ALA Takes a Stance on Social and Racial Justice with Proposed Ninth Principle of the Code of Ethics

ALA Council, Committee on Professional Ethics (COPE), Diversity, Professional Ethics

The Committee on Professional Ethics has proposed a ninth principle be added to the ALA Code of Ethics. This proposed additional principle is meant to codify the library and information services profession’s commitment to racial and social justice and further emphasize diversity and inclusion as one of the profession’s core beliefs. The proposed ninth principle is as follows:

We affirm the inherent dignity and rights of every person. We work to recognize and dismantle systemic and individual biases; to confront inequity and oppression; to enhance diversity and inclusion; and to advance racial and social justice in our libraries, communities, profession, and associations through awareness, advocacy, education, collaboration, services, and allocation of resources and spaces.

This new principle was the product of work done by the Social and Racial Justice subgroup of the Committee on Professional Ethics (COPE) in collaboration with groups within the ALA including the Office for Diversity, Literacy, and Outreach Advisory Committee, the Committee on Diversity,and the Intellectual Freedom Committee. A draft of the principle was also posted on ALA Connect (a forum for ALA members, sections, and roundtables to communicate with each other) so that members could provide feedback. After all feedback was considered the members of COPE voted on the final draft of the proposed principle on May 11, 2021. This final draft will be brought before the ALA Council and voted on during the Council III meeting of the ALA Annual conference on June 29th, 2021.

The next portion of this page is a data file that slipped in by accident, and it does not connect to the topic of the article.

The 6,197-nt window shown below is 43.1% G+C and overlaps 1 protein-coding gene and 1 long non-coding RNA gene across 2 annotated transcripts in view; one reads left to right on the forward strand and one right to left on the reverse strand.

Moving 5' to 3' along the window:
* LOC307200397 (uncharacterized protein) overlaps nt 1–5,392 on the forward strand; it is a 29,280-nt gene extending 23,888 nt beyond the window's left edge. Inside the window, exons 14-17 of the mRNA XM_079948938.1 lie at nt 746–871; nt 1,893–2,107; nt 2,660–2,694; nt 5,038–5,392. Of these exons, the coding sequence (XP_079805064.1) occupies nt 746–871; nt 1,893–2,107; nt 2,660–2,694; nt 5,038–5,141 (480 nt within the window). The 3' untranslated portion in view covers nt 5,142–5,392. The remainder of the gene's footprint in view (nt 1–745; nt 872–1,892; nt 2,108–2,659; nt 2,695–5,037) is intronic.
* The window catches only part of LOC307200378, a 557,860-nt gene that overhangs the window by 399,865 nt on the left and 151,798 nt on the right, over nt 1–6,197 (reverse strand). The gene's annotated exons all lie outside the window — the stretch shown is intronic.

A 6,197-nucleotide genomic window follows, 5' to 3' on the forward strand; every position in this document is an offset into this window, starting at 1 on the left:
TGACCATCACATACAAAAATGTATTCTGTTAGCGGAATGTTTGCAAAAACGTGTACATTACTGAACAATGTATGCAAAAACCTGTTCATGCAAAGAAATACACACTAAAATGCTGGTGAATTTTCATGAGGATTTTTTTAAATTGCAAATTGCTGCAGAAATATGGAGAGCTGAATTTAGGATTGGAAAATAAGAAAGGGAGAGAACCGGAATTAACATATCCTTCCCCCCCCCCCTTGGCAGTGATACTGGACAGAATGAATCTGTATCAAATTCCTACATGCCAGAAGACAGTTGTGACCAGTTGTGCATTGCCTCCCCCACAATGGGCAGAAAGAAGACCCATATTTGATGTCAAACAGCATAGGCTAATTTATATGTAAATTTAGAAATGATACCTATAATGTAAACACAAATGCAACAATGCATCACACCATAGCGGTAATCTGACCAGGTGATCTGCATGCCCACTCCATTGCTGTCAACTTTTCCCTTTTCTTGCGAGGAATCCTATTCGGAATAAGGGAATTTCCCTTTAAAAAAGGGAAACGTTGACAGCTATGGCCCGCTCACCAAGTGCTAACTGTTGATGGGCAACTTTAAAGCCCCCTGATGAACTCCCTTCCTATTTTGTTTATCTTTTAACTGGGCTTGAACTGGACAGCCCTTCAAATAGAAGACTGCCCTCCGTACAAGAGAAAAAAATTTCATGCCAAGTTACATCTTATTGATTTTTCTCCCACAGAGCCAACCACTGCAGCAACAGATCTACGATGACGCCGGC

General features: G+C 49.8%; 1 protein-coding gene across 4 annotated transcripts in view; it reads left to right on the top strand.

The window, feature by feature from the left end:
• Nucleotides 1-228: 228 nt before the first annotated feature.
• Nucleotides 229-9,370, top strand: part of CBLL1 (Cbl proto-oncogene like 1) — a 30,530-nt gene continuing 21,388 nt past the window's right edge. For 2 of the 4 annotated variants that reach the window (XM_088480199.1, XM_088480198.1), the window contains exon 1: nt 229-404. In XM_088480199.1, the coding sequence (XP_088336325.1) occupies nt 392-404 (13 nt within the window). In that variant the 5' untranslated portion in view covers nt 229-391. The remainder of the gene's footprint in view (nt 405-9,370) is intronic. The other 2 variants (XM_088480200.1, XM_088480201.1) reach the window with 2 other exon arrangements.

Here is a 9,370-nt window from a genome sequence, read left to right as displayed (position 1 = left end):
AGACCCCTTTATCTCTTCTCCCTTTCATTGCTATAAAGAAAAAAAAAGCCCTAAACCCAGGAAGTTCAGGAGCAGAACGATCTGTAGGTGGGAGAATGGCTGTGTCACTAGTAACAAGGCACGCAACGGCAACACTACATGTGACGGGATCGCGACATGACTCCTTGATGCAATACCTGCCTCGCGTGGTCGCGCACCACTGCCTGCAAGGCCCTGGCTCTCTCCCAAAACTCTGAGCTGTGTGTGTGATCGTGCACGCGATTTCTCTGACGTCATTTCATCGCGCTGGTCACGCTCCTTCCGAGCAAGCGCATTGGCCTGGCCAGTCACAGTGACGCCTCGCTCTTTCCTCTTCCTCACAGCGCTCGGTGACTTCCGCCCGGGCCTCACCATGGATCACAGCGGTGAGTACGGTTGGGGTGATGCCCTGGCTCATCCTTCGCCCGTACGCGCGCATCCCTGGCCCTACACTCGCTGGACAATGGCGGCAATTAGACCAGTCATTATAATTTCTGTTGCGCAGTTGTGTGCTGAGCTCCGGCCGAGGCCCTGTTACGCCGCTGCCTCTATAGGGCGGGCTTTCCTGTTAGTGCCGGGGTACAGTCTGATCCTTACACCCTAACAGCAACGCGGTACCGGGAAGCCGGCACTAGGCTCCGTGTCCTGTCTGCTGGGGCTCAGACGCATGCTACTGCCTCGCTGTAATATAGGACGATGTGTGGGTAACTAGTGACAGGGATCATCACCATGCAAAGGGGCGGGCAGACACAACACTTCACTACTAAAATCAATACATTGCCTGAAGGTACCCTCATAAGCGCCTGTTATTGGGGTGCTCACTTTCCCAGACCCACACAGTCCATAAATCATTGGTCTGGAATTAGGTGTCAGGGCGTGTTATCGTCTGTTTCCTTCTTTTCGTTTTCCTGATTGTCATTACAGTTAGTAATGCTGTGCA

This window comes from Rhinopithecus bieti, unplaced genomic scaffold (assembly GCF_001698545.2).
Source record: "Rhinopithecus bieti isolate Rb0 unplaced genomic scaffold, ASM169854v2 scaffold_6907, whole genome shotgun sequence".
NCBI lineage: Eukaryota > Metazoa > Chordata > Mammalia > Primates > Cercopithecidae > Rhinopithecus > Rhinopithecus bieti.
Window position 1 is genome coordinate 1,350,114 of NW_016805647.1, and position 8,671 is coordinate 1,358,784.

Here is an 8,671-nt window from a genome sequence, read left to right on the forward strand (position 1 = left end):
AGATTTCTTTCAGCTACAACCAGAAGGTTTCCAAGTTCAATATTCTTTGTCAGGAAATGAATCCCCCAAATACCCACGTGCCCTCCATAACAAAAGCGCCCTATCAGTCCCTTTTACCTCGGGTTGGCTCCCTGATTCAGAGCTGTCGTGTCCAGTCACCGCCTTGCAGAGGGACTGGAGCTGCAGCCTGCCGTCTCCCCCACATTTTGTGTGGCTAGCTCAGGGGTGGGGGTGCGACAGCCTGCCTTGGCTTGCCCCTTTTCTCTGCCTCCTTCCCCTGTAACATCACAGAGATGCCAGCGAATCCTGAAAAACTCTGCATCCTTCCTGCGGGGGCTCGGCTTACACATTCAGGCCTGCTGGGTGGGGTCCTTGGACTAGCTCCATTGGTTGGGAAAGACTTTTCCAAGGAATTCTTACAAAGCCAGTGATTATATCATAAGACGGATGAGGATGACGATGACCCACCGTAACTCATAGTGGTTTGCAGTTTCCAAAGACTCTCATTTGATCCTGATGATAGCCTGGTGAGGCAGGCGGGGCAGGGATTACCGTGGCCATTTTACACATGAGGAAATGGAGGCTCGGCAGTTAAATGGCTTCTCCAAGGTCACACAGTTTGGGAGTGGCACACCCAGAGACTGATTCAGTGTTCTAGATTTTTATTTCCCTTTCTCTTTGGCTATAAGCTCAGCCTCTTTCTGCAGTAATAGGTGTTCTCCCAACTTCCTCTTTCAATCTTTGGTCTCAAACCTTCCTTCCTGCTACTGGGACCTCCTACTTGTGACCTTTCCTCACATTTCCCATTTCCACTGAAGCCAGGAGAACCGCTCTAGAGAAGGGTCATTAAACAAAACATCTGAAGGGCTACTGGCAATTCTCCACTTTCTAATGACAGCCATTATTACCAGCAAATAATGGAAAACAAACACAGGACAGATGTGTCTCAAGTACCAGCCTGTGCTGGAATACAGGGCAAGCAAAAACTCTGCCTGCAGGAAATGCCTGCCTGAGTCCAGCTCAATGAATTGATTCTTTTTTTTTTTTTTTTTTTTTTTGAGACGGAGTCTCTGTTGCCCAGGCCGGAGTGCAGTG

The Social and Racial Justice subgroup also made recommendations to COPE about other changes to the Code of Ethics and its interpretations if the ninth principle is passed.  These recommendations including revisions to the preamble to provide context for the racial and social justice elements now present in the Code of Ethics, additional information or Q&As regrading ableism and sexism, and guidance for collectors on how to balance the second principle which addresses the profession’s stance on censorship and the new ninth principle. The Racial and Social Justice subgroup of COPE will disband after the 2021 Annual Conference, as the purpose of the subgroup was the creation of this additional principle.


  • As a former longtime ALA member, now retired, I feel a deep urgency to speak up against this Ninth Principle, particularly for its wording.
    The wording is merely current jargon, meaningful to those initiated in its code words and imprecise to everyone else.
    Does dismantling “individual bias” really mean telling people what to think about everything, backed up by threats? Individuality is not the problem; it saves us. If everyone were treated as an individual, and not as a member of a group, we wouldn’t need this Ninth Principle.
    Does confronting “oppression” include all forms such as managerial authority which is often viewed as oppressive? Are we willing to say goodbye to all organization charts?
    Is “inclusion” meant for those who affirm the jargon, and does it imply exclusion of others who do not pass this loyalty test? Our pronciples should not use language that is specialized, secretive, and meaningful only to insiders, thus creating a class of outsiders.
    Where is the more fundamental, self-evident language of freedom and tolerance, that everyone understands?

  • “We work to recognize and dismantle systemic and individual biases;…” Does this take into account the biases of the librarians upholding the principles? I have a hunch that the diverse group that formulated these principles is solidly progressive, and intellectually limited to their social justice worldview. I hope there are still librarians who practice professional ethics and strive to provide their patrons with full and unfettered access to the information/resources they request regardless of content, especially those seeking information counter to social justice dictates. And, yes, this is a cult.

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